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Volume 29 Issue 1 | September 2023

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Bridges & intersections: Intersections of all kinds in the issue: the once and future Rex; philanthropy and music (Azrieli's AMPs); music and dance (TMChoir & Citadel + Compagnie); Baroque & Romantic (Tafelmusik's Beethoven). also Hugh's Room crosses the Don; DISCoveries looks at the first of fall's arrivals; this single-month September issue (Vol. 29, no.1) bridges summer & fall, and puts us on course for regular bimonthly issues (Oct/Nov; Dec/Jan; Feb/Mar, etc) for the rest of Volume 29. Welcome back.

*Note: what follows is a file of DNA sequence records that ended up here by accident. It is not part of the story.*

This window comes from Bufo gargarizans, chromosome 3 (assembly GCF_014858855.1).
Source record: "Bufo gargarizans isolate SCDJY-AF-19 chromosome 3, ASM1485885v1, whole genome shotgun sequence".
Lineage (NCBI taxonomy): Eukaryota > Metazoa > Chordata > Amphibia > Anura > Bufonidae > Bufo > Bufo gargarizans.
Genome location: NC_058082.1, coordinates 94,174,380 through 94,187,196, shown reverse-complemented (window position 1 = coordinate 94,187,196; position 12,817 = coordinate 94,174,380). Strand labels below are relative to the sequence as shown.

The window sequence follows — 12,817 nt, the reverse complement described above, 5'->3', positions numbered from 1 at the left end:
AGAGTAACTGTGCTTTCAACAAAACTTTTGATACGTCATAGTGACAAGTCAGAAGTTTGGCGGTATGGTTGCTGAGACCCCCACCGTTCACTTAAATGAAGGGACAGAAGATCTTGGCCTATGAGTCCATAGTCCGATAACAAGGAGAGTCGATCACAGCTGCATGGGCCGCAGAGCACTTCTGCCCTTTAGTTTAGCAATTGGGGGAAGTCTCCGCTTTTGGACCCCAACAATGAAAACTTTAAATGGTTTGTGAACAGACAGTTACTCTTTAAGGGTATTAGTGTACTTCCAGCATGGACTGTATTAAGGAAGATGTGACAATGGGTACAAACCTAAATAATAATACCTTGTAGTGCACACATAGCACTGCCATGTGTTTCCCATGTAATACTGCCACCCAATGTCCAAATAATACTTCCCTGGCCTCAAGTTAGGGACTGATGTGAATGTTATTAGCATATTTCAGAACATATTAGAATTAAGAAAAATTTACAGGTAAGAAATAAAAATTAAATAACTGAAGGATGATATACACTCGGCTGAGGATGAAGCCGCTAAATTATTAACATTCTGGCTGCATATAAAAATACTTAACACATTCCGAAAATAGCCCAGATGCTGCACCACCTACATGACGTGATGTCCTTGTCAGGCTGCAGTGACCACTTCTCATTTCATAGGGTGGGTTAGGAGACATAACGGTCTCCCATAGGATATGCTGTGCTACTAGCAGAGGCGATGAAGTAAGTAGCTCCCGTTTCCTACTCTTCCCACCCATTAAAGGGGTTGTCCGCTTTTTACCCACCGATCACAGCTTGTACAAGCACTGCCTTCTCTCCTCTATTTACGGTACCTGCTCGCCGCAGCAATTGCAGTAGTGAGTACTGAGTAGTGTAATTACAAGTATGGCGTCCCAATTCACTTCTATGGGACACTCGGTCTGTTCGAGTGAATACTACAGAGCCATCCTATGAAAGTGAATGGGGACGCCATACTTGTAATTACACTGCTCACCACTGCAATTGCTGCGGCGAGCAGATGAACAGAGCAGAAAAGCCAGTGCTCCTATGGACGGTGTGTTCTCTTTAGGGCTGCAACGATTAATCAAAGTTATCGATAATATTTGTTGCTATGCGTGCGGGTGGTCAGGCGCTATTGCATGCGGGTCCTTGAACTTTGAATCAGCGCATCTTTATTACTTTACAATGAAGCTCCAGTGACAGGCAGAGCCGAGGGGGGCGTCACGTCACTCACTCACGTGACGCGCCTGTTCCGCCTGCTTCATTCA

La cathédrale